Speaking of Speaking – how a book can really improve your performance
Is speaking part of your role? Ok, silly question, few roles avoid verbal communication. I mean public speaking in front of groups of people.
Apart from a few frustrated actors, most people have a degree of fear when it comes to public speaking. In my experience that is not helped by some of the advice & resources out there.
From public speaking associations to TED talks or popular business books, all can give you neurosis – or put you off the kind of people who love speaking in public. So, it was a delight to have a book for Christmas that really helped me.
Do I really need to read a book on speaking?
Now, I must admit, when first receiving the present I did wonder about the implication. As someone who is speaking for a living (as a trainer & professional speaker), it could be considered an insult. However, this book was in fact a treat. Relevant, easy to read and full of practical advice.
The book in question is “The busy person’s guide to Great Presenting” by Lee Warren. Lee is also a professional magician & he has conjured up a simple effective book to help all presenters. The subtitle is “become a compelling, confident presenter, every time“. Lee delivers advice to achieve just that.
The structure of Great Presenting – why MAP matters
During a section of the book focussed on structuring your message, Lee shares the power of three. The almost magical way that our minds enjoy three choices, a three point message or the balance of things presented in layers of 3s.
Well, throughout this book, Lee walks his own talk. He structures the books along the same lines as he advises you to break down your presentation. That is in threes.
Without giving too much away, after an introduction to help us realise we all need to sell, Lee shares his overarching model. That is MAP. An acronym for Message, Audience and Presenter.
This book is divided into 3 main sections focussed on M, A and P. Followed by only then focussing on tips to improve your slides (if you need them) and some more advanced advice.
First, be clear as to your Message and its structure
With regular advice to not reach first for PowerPoint (or Keynote), Lee gets us to face that we need clarity as to our message first. What are we selling?
A good opening device and hook will help. But first you need clarity. If you have a need to present to a group in your business soon. Stop right now & write down on a clean sheet of paper you main message in one sentence.
Lee also shares a really useful structure for presentations. Running all the way from the Hook, through a Rule of Three, to eventually the Punchline. I have spoken publicly for over 20 years and I learned from Lee’s advice here.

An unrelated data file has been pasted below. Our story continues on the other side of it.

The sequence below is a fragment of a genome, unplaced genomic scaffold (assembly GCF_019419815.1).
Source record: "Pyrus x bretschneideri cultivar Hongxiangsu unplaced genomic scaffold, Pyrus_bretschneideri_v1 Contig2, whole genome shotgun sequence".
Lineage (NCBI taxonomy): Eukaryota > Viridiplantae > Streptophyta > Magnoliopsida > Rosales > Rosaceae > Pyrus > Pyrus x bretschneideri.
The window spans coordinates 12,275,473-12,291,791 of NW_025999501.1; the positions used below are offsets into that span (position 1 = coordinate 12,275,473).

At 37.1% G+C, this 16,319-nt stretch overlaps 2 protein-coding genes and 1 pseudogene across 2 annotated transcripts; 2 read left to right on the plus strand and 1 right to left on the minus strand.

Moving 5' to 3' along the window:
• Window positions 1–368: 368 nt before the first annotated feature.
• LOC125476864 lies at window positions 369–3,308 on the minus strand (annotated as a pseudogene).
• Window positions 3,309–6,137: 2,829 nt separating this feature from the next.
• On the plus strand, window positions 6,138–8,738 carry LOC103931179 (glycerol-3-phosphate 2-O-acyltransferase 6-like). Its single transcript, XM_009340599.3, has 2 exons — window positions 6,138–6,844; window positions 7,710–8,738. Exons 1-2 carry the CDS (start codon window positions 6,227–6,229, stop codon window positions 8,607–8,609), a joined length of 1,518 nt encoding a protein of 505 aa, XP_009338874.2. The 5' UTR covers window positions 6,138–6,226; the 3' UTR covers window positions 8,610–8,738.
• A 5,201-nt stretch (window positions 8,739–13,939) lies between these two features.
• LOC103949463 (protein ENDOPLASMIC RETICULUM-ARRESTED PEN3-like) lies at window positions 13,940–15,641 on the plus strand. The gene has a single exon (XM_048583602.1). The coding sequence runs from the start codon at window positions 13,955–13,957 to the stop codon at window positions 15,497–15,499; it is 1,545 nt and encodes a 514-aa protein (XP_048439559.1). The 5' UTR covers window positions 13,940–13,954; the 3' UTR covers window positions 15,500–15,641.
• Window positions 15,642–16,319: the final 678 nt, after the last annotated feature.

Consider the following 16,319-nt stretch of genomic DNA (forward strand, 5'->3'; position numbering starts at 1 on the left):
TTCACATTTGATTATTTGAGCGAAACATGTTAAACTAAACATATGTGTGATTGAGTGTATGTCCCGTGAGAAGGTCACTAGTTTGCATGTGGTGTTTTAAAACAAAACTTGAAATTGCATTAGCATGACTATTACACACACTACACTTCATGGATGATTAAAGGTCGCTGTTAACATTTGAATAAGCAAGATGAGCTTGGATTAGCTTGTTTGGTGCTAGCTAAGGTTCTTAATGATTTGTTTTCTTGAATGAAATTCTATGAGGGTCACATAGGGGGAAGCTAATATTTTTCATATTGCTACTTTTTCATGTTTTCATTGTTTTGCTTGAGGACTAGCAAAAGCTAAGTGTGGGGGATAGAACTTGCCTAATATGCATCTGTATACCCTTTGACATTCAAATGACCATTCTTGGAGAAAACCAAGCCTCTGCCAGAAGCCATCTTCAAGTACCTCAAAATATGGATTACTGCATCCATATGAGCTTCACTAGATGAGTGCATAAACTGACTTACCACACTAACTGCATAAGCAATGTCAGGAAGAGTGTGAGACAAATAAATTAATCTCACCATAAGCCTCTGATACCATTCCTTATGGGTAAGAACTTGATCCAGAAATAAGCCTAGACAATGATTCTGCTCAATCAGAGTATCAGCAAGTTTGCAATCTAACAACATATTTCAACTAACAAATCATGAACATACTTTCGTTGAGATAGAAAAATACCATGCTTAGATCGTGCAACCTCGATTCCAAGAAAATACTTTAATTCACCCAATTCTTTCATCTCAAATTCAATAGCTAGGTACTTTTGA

He manages to provide an engaging balance of ideas that you may have missed & pricks to your conscience for those you knew already. So, step back and be clear as to your storyboard first.
Second, consider the Audience, it’s not all about you
Lee doesn’t pull in punches in this section, but he’s right. Starting with the first sub heading, “Nobody is interested in you“, he lays bare what so often goes wrong.
From adequate preparation, through different ways to consider the needs of your audience, onto a useful checklist at the end. Along the way you get to discover why you need HAM PIE too!
Are you considering the benefit of peaks & troughs? Do you customise your presentation for different audiences. I challenge any speaker to not feel shame at one or more of Lee’s points. It is so easy to slip back into focussing on ourselves, not what the audience needs.
Lastly, let’s talk about you as a Presenter
Finally, we get to focus on you! Well, sort of. Although this section is full of practical tips to come across better, it is still focussed on what will work for your audience.
Lee covers everything from handling nerves, to sounding confident. There is even time to think about your footwork around the stage, who to look at & which gestures to use.
In this section particularly you get a feel for how experienced Lee is as a presenter. He highlights so many pitfalls and ways to avoid them. A particularly useful section is how to handle questions and distractions.
How could you improve your public speaking?
Whether you are giving the occasional pitch presentation, or regularly addressing conferences – this book will help you. It has far more depth that the 220 pages suggest, whilst staying simple, practical & relevant.
One lovely device, akin to the way Lee suggests using handouts, is the use of light grey “Signpost” boxes throughout. At the end of each key part, Lee summarises what you need to remember & adds some recommended actions. A great help to me now I’ve read the book.
When I next see my business mentor, I’ll be committing to actions to improve my speaking based on this book. I might even try Lee’s recommendation of going without slides. Go on, you know you want to!